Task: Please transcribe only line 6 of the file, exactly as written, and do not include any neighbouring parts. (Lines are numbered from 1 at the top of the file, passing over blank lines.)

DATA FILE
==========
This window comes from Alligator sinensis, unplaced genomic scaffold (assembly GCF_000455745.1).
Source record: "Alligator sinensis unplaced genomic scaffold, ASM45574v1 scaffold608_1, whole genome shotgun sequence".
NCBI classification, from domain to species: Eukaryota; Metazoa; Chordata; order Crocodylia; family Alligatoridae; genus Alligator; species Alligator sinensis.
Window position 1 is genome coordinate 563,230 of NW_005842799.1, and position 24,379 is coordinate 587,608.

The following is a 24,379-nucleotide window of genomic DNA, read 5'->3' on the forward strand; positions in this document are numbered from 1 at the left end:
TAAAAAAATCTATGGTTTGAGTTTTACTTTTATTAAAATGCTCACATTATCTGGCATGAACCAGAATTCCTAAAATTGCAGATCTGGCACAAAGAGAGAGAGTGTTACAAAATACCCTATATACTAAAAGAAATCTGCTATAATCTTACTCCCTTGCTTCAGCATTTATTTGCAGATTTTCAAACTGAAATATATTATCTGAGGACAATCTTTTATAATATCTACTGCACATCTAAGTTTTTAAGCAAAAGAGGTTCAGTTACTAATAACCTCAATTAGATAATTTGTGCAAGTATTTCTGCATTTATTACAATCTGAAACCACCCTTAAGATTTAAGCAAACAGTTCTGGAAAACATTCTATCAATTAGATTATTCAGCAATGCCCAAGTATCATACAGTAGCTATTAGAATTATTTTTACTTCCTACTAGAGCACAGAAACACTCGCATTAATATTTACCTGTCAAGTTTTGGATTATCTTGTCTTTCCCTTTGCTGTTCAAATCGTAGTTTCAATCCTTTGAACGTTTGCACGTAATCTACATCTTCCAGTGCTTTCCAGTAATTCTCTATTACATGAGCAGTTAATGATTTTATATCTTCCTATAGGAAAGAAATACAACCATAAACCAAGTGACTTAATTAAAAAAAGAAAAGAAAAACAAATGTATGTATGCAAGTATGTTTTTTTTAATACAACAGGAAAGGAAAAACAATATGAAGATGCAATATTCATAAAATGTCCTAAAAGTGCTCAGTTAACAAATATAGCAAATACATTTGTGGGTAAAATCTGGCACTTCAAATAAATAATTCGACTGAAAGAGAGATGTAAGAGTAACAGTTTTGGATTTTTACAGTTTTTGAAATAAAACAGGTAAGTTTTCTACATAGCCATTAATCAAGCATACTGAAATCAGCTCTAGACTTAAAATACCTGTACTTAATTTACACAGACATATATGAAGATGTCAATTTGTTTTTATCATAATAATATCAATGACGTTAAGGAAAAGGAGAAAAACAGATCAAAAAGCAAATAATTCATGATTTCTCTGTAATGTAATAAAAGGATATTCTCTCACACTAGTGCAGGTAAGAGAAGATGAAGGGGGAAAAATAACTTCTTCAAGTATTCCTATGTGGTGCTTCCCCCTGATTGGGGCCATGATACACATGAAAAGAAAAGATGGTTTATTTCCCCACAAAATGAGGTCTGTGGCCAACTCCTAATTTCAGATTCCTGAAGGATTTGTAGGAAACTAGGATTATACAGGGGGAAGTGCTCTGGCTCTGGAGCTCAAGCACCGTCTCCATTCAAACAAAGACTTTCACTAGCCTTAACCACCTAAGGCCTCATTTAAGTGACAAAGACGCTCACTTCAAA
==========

TAAAAAAATCTATGGTTTGAGTTTTACTTTTATTAAAATGCTCACATTATCTGGCATGAACCAGAATTCCTAAAATTGCAGATCTGGCACAAAGAGAGAGAGTGTTACAAAATACCCTATATACTAAAAGAAATCTGCTATAATCTTACTCCCTTGCTTCAGCATTTATTTGCAGATTTTCAAACTGAAATATATTATCTGAGGACAATCTTTTATAATATCTACTGCACATCTAAGTTTTTAAGCAAAAGAGGTTCAGTTACTAATAACCTCAATTAGATAATTTGTGCAAGTATTTCTGCATTTATTACAATCTGAAACCACCCTTAAGATTTAAGCAAACAGTTCTGGAAAACATTCTATCAATTAGATTATTCAGCAATGCCCAAGTATCATACAGTAGCTATTAGAATTATTTTTACTTCCTACTAGAGCACAGAAACACTCGCATTAATATTTACCTGTCAAGTTTTGGATTATCTTGTCTTTCCCTTTGCTGTTCAAATCGTAGTTTCAATCCTTTGAACGTTTGCACGTAATCTACATCTTCCAGTGCTTTCCAGTAATTCTCTATTACATGAGCAGTTAATGATTTTATATCTTCCTATAGGAAAGAAATACAACCATAAACCAAGTGACTTAATTAAAAAAAGAAAAGAAAAACAAATGTATGTATGCAAGTATGTTTTTTTTAATACAACAGGAAAGGAAAAACAATATGAAGATGCAATATTCATAAAATGTCCTAAAAGTGCTCAGTTAACAAATATAGCAAATACATTTGTGGGTAAAATCTGGCACTTCAAATAAATAATTCGACTGAAAGAGAGATGTAAGAGTAACAGTTTTGGATTTTTACAGTTTTTGAAATAAAACAGGTAAGTTTTCTACATAGCCATTAATCAAGCATACTGAAATCAGCTCTAGACTTAAAATACCTGTACTTAATTTACACAGACATATATGAAGATGTCAATTTGTTTTTATCATAATAATATCAATGACGTTAAGGAAAAGGAGAAAAACAGATCAAAAAGCAAATAATTCATGATTTCTCTGTAATGTAATAAAAGGATATTCTCTCACACTAGTGCAGGTAAGAGAAGATGAAGGGGGAAAAATAACTTCTTCAAGTATTCCTATGTGGTGCTTCCCCCTGATTGGGGCCATGATACACATGAAAAGAAAAGATGGTTTATTTCCCCACAAAATGAGGTCTGTGGCCAACTCCTAATTTCAGATTCCTGAAGGATTTGTAGGAAACTAGGATTATACAGGGGGAAGTGCTCTGGCTCTGGAGCTCAAGCACCGTCTCCATTCAAACAAAGACTTTCACTAGCCTTAACCACCTAAGGCCTCATTTAAGTGACAAAGACGCTCACTTCAAA